Fastenating development

These new buttons — they are quite like the old buttons, which have been in constant and almost exclusive circulation here for nearly a decade. And that’s part of the plan: continuity is a serious business.

They’re not better than the existing ones. Not at all. But they do have a few unique benefits. Most notable of these is that these new buttons have a shank — a brass pin, that is, which skewers them down the centre — and they thus don’t have any holes. And, hence, they’re arguably more minimal when attached to a garment. The shank, about half a centimetre in length, also makes things easier to fasten, and is especially handy on thicker materials, such as almost everything which is lined up for autumn and winter.

The new buttons are made with horn even more matted than ever — a few more tumbles in the pumice drum — and are then varnished to soften their feel still further. Shape-wise, they are fuller in the belly. Only slightly: a couple of millimetres in depth. This, plus the softer finish, means that they feel better: you get a better sense of grip when you grab ’em.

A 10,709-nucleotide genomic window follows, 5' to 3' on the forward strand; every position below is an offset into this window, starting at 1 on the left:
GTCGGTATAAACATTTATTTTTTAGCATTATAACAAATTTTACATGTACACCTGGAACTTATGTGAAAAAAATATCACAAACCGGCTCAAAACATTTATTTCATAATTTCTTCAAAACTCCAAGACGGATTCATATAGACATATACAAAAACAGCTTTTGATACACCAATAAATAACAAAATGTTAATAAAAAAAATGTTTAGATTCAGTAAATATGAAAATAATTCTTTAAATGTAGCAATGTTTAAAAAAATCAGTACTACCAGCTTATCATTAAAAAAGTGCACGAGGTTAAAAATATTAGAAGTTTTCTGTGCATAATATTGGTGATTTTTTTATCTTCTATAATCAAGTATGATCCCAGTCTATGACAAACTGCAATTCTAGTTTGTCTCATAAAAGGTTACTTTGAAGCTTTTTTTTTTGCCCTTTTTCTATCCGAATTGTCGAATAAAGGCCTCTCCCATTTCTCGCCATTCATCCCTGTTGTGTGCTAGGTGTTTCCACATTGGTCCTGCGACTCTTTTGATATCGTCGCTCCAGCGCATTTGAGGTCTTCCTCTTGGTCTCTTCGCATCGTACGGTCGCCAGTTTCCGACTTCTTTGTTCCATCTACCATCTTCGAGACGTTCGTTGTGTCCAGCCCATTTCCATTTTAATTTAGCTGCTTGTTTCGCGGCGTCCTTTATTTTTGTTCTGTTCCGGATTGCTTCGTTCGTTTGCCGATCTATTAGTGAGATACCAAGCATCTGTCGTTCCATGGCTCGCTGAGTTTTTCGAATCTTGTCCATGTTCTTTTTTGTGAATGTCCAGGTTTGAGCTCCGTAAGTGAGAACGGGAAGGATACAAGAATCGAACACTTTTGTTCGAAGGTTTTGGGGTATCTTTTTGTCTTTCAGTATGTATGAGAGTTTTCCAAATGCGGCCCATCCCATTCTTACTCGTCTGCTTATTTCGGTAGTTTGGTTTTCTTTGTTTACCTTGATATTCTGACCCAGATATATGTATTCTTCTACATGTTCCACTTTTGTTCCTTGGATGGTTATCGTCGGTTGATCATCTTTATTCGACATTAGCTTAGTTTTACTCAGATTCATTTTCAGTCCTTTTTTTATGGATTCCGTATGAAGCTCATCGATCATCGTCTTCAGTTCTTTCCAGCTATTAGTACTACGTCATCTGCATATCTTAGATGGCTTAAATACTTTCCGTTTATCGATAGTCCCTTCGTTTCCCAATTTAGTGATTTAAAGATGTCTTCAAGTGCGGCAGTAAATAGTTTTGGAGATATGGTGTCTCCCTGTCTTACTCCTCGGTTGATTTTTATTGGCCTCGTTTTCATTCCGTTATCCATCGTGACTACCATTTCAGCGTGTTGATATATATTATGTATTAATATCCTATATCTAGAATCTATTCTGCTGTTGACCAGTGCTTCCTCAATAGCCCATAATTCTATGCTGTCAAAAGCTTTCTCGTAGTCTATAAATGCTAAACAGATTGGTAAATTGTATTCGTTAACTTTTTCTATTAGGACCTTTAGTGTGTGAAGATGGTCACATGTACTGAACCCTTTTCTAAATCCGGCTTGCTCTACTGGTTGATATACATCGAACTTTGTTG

And back to that shank. It opens up a world of new possibilities. These buttons have an optional attachable metal ring, see, which when used like magic turns them into butcher’s buttons — i.e. where the button isn’t sewn onto the garment, but rather popped through an eyelet, and the ring at the back holding them in place. You can therefore remove them — for instance, when you want to wash the garment, but keep the buttons pristine. Such was the habit back in the day, presumably, for the eponymous butchers, who didn’t wish to subject the smart, shiny buttons on their bloodstained overalls to the nightly boil-wash.

These new buttons are in fact already on some shirts, and will start to appear on coats, jackets, trousers, etc. — in standard and ringed form — as summer gives way to autumn.